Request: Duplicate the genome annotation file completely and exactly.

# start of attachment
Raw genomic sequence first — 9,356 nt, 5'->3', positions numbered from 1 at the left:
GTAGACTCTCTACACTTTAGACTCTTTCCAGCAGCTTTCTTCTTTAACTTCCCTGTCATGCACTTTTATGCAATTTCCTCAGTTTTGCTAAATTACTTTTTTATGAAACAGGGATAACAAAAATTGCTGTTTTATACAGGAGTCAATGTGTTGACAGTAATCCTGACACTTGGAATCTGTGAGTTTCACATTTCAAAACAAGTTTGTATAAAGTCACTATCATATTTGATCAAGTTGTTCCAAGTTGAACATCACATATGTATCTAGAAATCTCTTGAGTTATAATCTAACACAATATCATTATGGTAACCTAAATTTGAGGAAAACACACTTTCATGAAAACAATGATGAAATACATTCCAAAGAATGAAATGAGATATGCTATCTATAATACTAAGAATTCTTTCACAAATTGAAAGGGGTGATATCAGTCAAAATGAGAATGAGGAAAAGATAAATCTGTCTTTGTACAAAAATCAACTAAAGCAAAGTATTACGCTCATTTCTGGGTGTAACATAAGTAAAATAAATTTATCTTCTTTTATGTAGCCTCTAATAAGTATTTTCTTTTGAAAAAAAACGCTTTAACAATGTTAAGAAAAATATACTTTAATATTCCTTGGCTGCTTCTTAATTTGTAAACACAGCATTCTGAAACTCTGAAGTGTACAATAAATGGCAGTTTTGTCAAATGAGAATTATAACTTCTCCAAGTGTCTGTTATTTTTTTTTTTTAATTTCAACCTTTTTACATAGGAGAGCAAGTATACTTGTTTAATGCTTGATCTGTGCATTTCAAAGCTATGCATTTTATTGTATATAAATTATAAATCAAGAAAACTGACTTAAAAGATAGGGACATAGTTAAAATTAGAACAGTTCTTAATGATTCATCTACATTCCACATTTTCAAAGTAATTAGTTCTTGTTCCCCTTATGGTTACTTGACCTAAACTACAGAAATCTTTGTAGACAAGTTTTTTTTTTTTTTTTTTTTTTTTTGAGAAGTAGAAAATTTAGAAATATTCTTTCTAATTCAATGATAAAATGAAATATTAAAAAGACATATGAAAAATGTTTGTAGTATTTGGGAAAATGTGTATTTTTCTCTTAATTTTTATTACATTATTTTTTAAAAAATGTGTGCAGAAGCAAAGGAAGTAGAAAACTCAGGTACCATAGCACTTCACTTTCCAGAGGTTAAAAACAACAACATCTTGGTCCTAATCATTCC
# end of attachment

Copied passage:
Raw genomic sequence first — 9,356 nt, 5'->3', positions numbered from 1 at the left:
GTAGACTCTCTACACTTTAGACTCTTTCCAGCAGCTTTCTTCTTTAACTTCCCTGTCATGCACTTTTATGCAATTTCCTCAGTTTTGCTAAATTACTTTTTTATGAAACAGGGATAACAAAAATTGCTGTTTTATACAGGAGTCAATGTGTTGACAGTAATCCTGACACTTGGAATCTGTGAGTTTCACATTTCAAAACAAGTTTGTATAAAGTCACTATCATATTTGATCAAGTTGTTCCAAGTTGAACATCACATATGTATCTAGAAATCTCTTGAGTTATAATCTAACACAATATCATTATGGTAACCTAAATTTGAGGAAAACACACTTTCATGAAAACAATGATGAAATACATTCCAAAGAATGAAATGAGATATGCTATCTATAATACTAAGAATTCTTTCACAAATTGAAAGGGGTGATATCAGTCAAAATGAGAATGAGGAAAAGATAAATCTGTCTTTGTACAAAAATCAACTAAAGCAAAGTATTACGCTCATTTCTGGGTGTAACATAAGTAAAATAAATTTATCTTCTTTTATGTAGCCTCTAATAAGTATTTTCTTTTGAAAAAAAACGCTTTAACAATGTTAAGAAAAATATACTTTAATATTCCTTGGCTGCTTCTTAATTTGTAAACACAGCATTCTGAAACTCTGAAGTGTACAATAAATGGCAGTTTTGTCAAATGAGAATTATAACTTCTCCAAGTGTCTGTTATTTTTTTTTTTTAATTTCAACCTTTTTACATAGGAGAGCAAGTATACTTGTTTAATGCTTGATCTGTGCATTTCAAAGCTATGCATTTTATTGTATATAAATTATAAATCAAGAAAACTGACTTAAAAGATAGGGACATAGTTAAAATTAGAACAGTTCTTAATGATTCATCTACATTCCACATTTTCAAAGTAATTAGTTCTTGTTCCCCTTATGGTTACTTGACCTAAACTACAGAAATCTTTGTAGACAAGTTTTTTTTTTTTTTTTTTTTTTTTTGAGAAGTAGAAAATTTAGAAATATTCTTTCTAATTCAATGATAAAATGAAATATTAAAAAGACATATGAAAAATGTTTGTAGTATTTGGGAAAATGTGTATTTTTCTCTTAATTTTTATTACATTATTTTTTAAAAAATGTGTGCAGAAGCAAAGGAAGTAGAAAACTCAGGTACCATAGCACTTCACTTTCCAGAGGTTAAAAACAACAACATCTTGGTCCTAATCATTCC